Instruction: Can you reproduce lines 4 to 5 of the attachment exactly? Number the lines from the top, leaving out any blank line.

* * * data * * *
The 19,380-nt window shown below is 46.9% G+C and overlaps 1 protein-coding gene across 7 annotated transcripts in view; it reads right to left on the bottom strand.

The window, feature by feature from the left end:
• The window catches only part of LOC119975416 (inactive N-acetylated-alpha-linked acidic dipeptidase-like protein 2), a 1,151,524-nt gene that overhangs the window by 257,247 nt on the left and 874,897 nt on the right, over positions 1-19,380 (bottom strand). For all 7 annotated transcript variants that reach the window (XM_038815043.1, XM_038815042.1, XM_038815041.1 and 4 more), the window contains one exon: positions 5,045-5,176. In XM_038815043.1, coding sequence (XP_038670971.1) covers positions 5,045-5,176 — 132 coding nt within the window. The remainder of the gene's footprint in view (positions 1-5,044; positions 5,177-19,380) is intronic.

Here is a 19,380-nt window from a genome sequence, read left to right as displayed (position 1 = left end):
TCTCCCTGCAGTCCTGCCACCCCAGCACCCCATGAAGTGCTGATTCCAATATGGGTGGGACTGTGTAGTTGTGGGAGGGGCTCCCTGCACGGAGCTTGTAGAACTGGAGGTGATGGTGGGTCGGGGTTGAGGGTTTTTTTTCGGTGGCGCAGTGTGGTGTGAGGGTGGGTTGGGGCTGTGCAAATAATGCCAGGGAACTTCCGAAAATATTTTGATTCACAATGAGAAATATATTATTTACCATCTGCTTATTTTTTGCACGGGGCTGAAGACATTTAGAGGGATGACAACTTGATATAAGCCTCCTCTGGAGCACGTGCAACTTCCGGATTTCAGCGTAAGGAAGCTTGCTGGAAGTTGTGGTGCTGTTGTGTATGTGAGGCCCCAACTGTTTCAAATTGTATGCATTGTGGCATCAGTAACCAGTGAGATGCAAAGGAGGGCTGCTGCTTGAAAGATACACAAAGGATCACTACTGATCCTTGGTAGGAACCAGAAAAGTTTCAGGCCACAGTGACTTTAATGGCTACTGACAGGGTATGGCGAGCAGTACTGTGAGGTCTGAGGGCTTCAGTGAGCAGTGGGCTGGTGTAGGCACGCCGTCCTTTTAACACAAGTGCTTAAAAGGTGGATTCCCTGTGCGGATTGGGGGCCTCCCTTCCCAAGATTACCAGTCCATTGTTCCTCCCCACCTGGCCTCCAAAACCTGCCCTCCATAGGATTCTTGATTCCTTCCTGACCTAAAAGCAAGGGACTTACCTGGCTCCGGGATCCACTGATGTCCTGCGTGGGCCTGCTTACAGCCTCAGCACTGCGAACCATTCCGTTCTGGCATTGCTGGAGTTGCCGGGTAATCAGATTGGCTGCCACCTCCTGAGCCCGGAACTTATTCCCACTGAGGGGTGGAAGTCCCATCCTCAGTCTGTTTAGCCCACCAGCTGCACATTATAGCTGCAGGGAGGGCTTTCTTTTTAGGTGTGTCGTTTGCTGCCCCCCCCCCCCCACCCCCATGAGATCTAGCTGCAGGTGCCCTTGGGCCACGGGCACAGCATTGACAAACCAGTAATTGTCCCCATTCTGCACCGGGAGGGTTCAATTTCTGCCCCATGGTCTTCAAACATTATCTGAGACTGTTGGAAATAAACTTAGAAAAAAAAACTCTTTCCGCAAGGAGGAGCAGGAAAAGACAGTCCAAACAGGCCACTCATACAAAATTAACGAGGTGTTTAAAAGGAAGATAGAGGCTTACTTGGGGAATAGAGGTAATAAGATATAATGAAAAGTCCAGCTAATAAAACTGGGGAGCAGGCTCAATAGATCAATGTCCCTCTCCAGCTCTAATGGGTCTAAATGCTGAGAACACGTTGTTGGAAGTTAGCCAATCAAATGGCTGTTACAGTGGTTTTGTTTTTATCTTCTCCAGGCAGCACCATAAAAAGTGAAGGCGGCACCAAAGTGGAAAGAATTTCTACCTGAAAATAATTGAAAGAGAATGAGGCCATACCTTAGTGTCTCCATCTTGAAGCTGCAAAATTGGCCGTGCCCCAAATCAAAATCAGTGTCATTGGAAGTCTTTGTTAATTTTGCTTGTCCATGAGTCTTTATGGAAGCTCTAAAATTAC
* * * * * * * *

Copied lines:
Here is a 19,380-nt window from a genome sequence, read left to right as displayed (position 1 = left end):
TCTCCCTGCAGTCCTGCCACCCCAGCACCCCATGAAGTGCTGATTCCAATATGGGTGGGACTGTGTAGTTGTGGGAGGGGCTCCCTGCACGGAGCTTGTAGAACTGGAGGTGATGGTGGGTCGGGGTTGAGGGTTTTTTTTCGGTGGCGCAGTGTGGTGTGAGGGTGGGTTGGGGCTGTGCAAATAATGCCAGGGAACTTCCGAAAATATTTTGATTCACAATGAGAAATATATTATTTACCATCTGCTTATTTTTTGCACGGGGCTGAAGACATTTAGAGGGATGACAACTTGATATAAGCCTCCTCTGGAGCACGTGCAACTTCCGGATTTCAGCGTAAGGAAGCTTGCTGGAAGTTGTGGTGCTGTTGTGTATGTGAGGCCCCAACTGTTTCAAATTGTATGCATTGTGGCATCAGTAACCAGTGAGATGCAAAGGAGGGCTGCTGCTTGAAAGATACACAAAGGATCACTACTGATCCTTGGTAGGAACCAGAAAAGTTTCAGGCCACAGTGACTTTAATGGCTACTGACAGGGTATGGCGAGCAGTACTGTGAGGTCTGAGGGCTTCAGTGAGCAGTGGGCTGGTGTAGGCACGCCGTCCTTTTAACACAAGTGCTTAAAAGGTGGATTCCCTGTGCGGATTGGGGGCCTCCCTTCCCAAGATTACCAGTCCATTGTTCCTCCCCACCTGGCCTCCAAAACCTGCCCTCCATAGGATTCTTGATTCCTTCCTGACCTAAAAGCAAGGGACTTACCTGGCTCCGGGATCCACTGATGTCCTGCGTGGGCCTGCTTACAGCCTCAGCACTGCGAACCATTCCGTTCTGGCATTGCTGGAGTTGCCGGGTAATCAGATTGGCTGCCACCTCCTGAGCCCGGAACTTATTCCCACTGAGGGGTGGAAGTCCCATCCTCAGTCTGTTTAGCCCACCAGCTGCACATTATAGCTGCAGGGAGGGCTTTCTTTTTAGGTGTGTCGTTTGCTGCCCCCCCCCCCCCACCCCCATGAGATCTAGCTGCAGGTGCCCTTGGGCCACGGGCACAGCATTGACAAACCAGTAATTGTCCCCATTCTGCACCGGGAGGGTTCAATTTCTGCCCCATGGTCTTCAAACATTATCTGAGACTGTTGGAAATAAACTTAGAAAAAAAAACTCTTTCCGCAAGGAGGAGCAGGAAAAGACAGTCCAAACAGGCCACTCATACAAAATTAACGAGGTGTTTAAAAGGAAGATAGAGGCTTACTTGGGGAATAGAGGTAATAAGATATAATGAAAAGTCCAGCTAATAAAACTGGGGAGCAGGCTCAATAGATCAATGTCCCTCTCCAGCTCTAATGGGTCTAAATGCTGAGAACACGTTGTTGGAAGTTAGCCAATCAAATGGCTGTTACAGTGGTTTTGTTTTTATCTTCTCCAGGCAGCACCATAAAAAGTGAAGGCGGCACCAAAGTGGAAAGAATTTCTACCTGAAAATAATTGAAAGAGAATGAGGCCATACCTTAGTGTCTCCATCTTGAAGCTGCAAAATTGGCCGTGCCCCAAATCAAAATCAGTGTCATTGGAAGTCTTTGTTAATTTTGCTTGTCCATGAGTCTTTATGGAAGCTCTAAAATTAC